|Flying Away (yellow)|
The San Diego artist we are honored to feature today is a print-maker of undeniable taste. Gregory Bada, pronounced "bayda", was turned onto print-making when an instructor recognized his great drawing skill and suggested that it would translate well to the medium. Since then, Bada has explored different types of print-making, concentrating primarily on intaglio.
For reference, intaglio refers to a family of printing techniques all of which involve cutting an image into a metal plate, then applying ink into the grooves, from where the ink is transferred onto paper. The benefit of the medium is the ability to produce multiple copies of the same image.
"My intaglio prints are all done using centuries-old techniques. I take no short-cuts," Bada has said. "I begin with a clean zinc plate whereupon I etch an image and utilize other techniques such as acid and aquatint to add line and value which can sometimes take weeks. Ink is then applied to the etched plate and pulled though a hand-cranked printing roller press onto special water soaked paper. Each series is completely unique and numbered for authenticity."
|The Windmill (pale blue)|
|The Windmill (dark blue)|
Since the intaglio medium is different than drawing and painting, where the image is applied directly from the artist's hand onto the presentation surface, part of Bada's accomplishment is his ability to produce fine lines, details, and moods, even though the direct impact of his hand is removed. Bada's etched lines often tend to exhibit a rigidness that evokes such varying moods as elegance, antiquity, and surreality.
In both Flying Away and The Windmill, Bada's old-fashioned look is in full effect. It's not so much that he has depicted hot-air balloons that gives Flying Away its dated look, but it's the fact that he chose to depict the more round balloons of the 1800s, and the fact that his etched monochrome clouds seem done in just the style of an 1800s hot-air exhibition guide. The Windmill, however, isn't content with inhabiting only the realm of nostalgia. The simple addition of a tied rope translates suspensefully as "when the old mill goes down, so does the young woman", a detail which might lead us to see the rope as representing the bond between body and spirit.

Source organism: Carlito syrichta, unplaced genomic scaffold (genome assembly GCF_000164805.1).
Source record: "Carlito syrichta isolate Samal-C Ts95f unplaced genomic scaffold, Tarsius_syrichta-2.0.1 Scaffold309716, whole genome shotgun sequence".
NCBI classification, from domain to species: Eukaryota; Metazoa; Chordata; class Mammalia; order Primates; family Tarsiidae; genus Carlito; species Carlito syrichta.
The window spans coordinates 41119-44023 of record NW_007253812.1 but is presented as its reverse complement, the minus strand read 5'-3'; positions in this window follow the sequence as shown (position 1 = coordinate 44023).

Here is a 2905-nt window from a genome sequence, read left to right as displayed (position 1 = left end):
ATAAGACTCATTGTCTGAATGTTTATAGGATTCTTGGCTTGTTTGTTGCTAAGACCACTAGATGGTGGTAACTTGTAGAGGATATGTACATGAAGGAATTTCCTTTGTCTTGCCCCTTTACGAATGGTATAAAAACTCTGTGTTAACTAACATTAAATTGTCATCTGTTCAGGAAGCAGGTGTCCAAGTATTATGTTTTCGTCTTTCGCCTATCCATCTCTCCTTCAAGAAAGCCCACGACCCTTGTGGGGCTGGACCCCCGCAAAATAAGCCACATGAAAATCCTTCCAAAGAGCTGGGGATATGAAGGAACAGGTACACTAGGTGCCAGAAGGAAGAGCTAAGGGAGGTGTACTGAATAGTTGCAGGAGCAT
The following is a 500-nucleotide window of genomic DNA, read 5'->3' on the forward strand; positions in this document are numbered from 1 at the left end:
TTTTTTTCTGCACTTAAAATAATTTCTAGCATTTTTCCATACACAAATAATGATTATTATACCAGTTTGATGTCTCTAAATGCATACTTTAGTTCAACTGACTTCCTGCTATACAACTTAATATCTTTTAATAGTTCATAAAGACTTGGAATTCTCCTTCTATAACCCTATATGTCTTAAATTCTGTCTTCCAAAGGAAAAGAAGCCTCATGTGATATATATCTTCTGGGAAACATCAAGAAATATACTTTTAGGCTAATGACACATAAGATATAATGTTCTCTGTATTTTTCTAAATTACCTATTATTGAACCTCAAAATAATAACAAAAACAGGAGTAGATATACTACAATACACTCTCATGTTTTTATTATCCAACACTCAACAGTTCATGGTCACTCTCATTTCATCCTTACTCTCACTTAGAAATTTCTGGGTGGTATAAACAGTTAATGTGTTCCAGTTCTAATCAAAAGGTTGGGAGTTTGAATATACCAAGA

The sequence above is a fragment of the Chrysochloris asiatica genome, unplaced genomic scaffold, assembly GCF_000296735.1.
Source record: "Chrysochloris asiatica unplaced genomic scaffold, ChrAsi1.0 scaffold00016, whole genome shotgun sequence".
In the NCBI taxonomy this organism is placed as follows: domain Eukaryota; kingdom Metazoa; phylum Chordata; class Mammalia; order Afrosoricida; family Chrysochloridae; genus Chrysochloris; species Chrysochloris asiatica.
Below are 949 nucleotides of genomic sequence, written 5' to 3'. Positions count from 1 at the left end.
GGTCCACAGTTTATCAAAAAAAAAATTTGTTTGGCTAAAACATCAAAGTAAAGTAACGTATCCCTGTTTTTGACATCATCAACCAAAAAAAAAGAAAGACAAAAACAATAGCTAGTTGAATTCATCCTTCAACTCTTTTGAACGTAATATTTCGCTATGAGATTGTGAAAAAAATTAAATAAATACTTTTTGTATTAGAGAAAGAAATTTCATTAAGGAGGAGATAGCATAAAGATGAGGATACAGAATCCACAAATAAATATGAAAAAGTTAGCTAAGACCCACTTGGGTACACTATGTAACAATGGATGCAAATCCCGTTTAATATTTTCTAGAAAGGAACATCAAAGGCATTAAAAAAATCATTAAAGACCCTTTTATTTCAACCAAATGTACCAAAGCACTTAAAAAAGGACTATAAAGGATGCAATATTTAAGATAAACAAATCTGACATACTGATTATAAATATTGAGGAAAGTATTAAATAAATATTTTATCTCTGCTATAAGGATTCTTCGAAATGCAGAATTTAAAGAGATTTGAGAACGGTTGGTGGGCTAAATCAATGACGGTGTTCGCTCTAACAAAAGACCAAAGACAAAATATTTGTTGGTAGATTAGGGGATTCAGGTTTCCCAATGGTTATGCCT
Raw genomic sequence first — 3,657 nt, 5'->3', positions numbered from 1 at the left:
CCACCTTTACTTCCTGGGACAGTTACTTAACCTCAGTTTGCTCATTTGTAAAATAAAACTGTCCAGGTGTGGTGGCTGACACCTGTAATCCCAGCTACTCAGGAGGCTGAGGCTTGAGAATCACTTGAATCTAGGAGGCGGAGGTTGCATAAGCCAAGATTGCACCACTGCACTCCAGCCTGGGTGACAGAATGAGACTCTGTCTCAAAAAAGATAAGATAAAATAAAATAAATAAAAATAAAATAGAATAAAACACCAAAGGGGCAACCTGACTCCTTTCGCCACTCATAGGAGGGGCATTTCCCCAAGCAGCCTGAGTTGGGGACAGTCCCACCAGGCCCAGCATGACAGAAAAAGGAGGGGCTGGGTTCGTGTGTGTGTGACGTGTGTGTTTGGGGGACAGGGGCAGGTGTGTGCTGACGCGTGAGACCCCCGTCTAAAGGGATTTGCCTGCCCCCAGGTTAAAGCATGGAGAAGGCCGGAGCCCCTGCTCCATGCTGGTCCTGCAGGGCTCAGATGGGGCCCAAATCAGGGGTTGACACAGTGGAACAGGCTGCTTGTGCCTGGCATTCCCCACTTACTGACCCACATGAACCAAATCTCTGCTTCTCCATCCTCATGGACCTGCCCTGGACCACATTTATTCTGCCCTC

In Starting the Day, Bada depicts a bare-bottomed woman reaching for her day's outfit. Her elongated figure stands in striking contrast to the billowy gown on the hanger. The contrast also of the lit room against the dark mountain scene through the window glass is a subtle complexity that enlivens the scene. The image leaves us yearning to not only see the woman's face, but also, in a refreshing twist on the voyeuristic leanings of much art, to see her clothed.
Bada cites the intaglio work of Francisco Goya, Kathe Kollwitz, James Whistler, and Otto Dix as that which he is inspired by. But there also seems to be a kinship with Odilon Redon whose etchings play along similarly surrealistic lines. Bada's distinct lines and imagined scenes, however, keep him on his own unique thematic and visual ground.
"People always ask me what my art means or signifies," Bada has said. "I always have the same response: it came from a dream, of which parts came true."
In Broken Boy, the dynamic tree with its glowing burst of a top, its intriguingly visible roots, and the detailed town backdrop almost overshadow the central drama: what is either an artist's dummy or a robot encounters a dead one-of-its-kind. But aren't they both inanimate characters anyway? What does it really mean to be dead, or to be broken? The piece serves in some regard as a work of loss and grieving, but it isn't lost in blind despair. Rather it has one eye on the rest of the world, the natural splendor, as well as the splendor made by humanity, and the freedom to roam around through all of it and to breathe it in, while we still have the opportunity.
"I see inspiration for imagery all around me everyday," Bada has said. "I bounce around between things that are highly organic and things that are highly mechanical. I find a strange yet wonderful harmony in mixing [the two]. There are so many different methods, so many roads that you can go down to achieve different results with whatever image you're trying to create. And deciding which process I'm going to use to bring that image to life is an exciting proposition for me. It always keeps it fresh."
It certainly does! Who knew such an old technique was being given such great new life and right here in town! Well, as long as it continues to be a joyous and prosperous process for him, we wish Gregory Bada a long succession of dreams in the hope that he will continue to share them with us in his prints. We wish this because the trademark timelessness of his scenes is a welcome reprieve from the hustle and bustle of our individiual situations.
[For more information on Gregory Bada, feel free to visit his website at: gregorybada.com.]